€ 24 for two cups of coffee at the bar.
The Venice Scams reach new and never before seen heights. It’s kind of hard to believe but two women visiting Venice for the day were charged 24 euro for two perfectly normal coffees. And they weren’t even sitting down but enjoying their treat standing up at the bar. 24 euro, well, that has to be some sort of a record. Not even the most expensive establishments on Saint Mark’s Square can compete with that.
– I paid because I was shocked. I was so upset that I couldn’t react, was what one of the women, who actually is from Padova and not really a scammable tourist anyway, told the journalists.
I could have been too. Coming up to the cashier with a few measle coins in your hand just to be presented with a bill of astronomic proportions.
Venice Scams as bars and restaurants.
Venice is expensive, and the Venice scams are many. You have to be street-wise and know where to go and where not to go. The bar in question is called Rivo Alto. It’s situated right on the San Marco side at the Rialto bridge. Just the fact that it’s right there, should make you doubt, and maybe walk a few steps away from the busiest tourist zones.
What I know about this particular place is that it’s not more scammy than anyone else in that neighborhood. I don’t drink my morning coffee there, but I’m sure they make an excellent java.
– They didn’t even put the coffees on the receipt, but it was written “banco” (bar) 24 euro, the poor day-travelers claimed.
Scams in other parts of the world.
I have traveled a lot. In Italy, in Europe, and sometimes in the world. About Italy, I can easily say that for a foreigner, it’s sometimes tricky to not get deceived. But that goes for most parts of the world. There are two details that put the tourist at a disadvantage:
- The traveler more often than not finds himself in the same spot as other travelers. There is a very good chance that he encounters scammers, pickpockets, and bad hotel deals just because the people who have made scamming a commercial activity work where the tourists are. You are at greater risk in London than you are in Barton-upon-Humber.
- Different countries have different rules. It is difficult to understand how to go about things in a strange environment. That is true about both how to avoid scammers and pickpockets, and how the laws and general rules work. My mom was robbed of her wallet five minutes after getting off the Airport shuttle in Croatia. She didn’t even notice it.
To defend yourself against thieves, and life-changing bar tickets, you have to study your opponent. And, of course, the more you travel, the better you get at keeping him a bay.
Venice actually has done quite a lot to make the city safe for tourists (Well, they live from them so that’s what you should expect.). And so has the rest of Italy. There are ways to not get ripped off. And here are a few tips:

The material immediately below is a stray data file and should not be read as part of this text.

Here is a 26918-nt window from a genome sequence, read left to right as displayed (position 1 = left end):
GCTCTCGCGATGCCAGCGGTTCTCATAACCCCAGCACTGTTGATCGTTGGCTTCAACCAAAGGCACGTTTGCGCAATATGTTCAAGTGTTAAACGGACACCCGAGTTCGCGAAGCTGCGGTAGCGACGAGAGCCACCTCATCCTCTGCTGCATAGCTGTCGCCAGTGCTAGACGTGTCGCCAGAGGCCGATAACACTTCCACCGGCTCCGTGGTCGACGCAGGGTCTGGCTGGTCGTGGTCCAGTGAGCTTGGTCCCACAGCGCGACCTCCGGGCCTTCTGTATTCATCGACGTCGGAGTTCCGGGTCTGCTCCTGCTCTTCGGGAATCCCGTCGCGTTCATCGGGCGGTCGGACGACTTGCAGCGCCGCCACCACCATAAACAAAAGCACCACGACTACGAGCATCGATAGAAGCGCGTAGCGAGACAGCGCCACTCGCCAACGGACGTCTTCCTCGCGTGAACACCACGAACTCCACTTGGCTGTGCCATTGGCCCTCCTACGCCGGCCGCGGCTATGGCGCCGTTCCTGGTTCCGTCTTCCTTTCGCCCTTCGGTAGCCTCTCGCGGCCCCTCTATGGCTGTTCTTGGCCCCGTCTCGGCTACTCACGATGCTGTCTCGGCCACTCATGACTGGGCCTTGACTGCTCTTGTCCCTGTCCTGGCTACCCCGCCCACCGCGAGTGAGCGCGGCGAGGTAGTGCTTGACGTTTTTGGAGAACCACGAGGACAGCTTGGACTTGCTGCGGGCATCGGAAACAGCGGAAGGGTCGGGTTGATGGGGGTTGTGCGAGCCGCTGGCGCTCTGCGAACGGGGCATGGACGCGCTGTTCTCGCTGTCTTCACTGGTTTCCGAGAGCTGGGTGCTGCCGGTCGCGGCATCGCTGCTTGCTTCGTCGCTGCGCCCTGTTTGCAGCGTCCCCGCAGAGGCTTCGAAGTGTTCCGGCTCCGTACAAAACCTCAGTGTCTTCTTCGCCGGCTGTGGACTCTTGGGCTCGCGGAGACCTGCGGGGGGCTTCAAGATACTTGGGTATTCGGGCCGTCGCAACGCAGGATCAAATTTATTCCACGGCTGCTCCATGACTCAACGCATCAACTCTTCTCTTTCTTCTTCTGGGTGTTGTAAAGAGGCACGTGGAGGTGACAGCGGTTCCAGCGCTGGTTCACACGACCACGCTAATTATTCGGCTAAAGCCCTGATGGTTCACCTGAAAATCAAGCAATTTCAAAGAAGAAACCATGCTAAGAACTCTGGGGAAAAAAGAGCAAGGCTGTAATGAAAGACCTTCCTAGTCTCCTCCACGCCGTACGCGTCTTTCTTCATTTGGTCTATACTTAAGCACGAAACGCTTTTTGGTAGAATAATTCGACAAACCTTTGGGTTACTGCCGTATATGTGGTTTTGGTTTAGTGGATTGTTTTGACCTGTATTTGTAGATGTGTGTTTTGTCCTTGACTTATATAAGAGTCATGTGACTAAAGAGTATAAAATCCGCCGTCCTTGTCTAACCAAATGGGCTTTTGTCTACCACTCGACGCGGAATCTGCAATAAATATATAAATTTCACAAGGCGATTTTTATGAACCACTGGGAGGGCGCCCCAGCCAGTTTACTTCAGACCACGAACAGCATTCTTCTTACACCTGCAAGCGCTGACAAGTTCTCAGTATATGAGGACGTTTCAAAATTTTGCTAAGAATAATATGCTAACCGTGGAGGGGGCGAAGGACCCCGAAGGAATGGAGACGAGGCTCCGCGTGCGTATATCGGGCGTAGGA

- Prices are exposed on the wall of the bar. That’s the law. If you sit down at a table you have the menu, but even if you just want a standing coffee or a beer, the price must be on the wall. That is your price guarantee.
- Again… If you can, don’t go to the restaurants near Saint Mark’s, Rialto, or the general area between those two sites. I know lots of awesome places right there, but you can’t just walk around and choose randomly. If you have no idea where to go, stay away from the central part. Away from the most touristic parts of the city, you can still find yourself at a bad trattoria, or a lousy bacaro. But at least the risk of steep markups is much less.
- Remember that Italians are a talking people. Ask, and ask again. If you don’t like the ticket, ask why it’s so expensive. Maybe they did a mistake, and if so they will correct it.
- Follow the locals, and if you can’t, ask at the hotel, the B&B, or even at the grocery store. Venetians are always very glad to help a lost visitor to a good eating place.
So, if you’re from Padova, shouldn’t you know better?
So, back to the two ladies who got the astronomic bill…
The fact that it was written “banco” is more or less standard. Other Italians wouldn’t react in any way to that. It can be a way of not being liable for any misunderstandings (scams) later. You just have to say no, and that you want if specified (For your business accountant).
And the 24 euro was exactly ten times the exposed price on the wall. A caffè macchiato is 1,20 at the bar, which actually is a low price tag in that specific area. If they had protested before paying, I’m sure the cashier would have corrected the error… And maybe even thrown in a glass of limoncello to compensate, though knowing about how most of the bars treat tourists in that particular area… maybe not. And Rivo Alto has a few really interesting bills if you trust the reviews on TripAdvisor… A cold-cut platter with two spritz – 58 euro… Two glasses of wine and a coke – 25 euro…
… Or maybe, the two tourists from Padova just wanted the attention? But what do I know…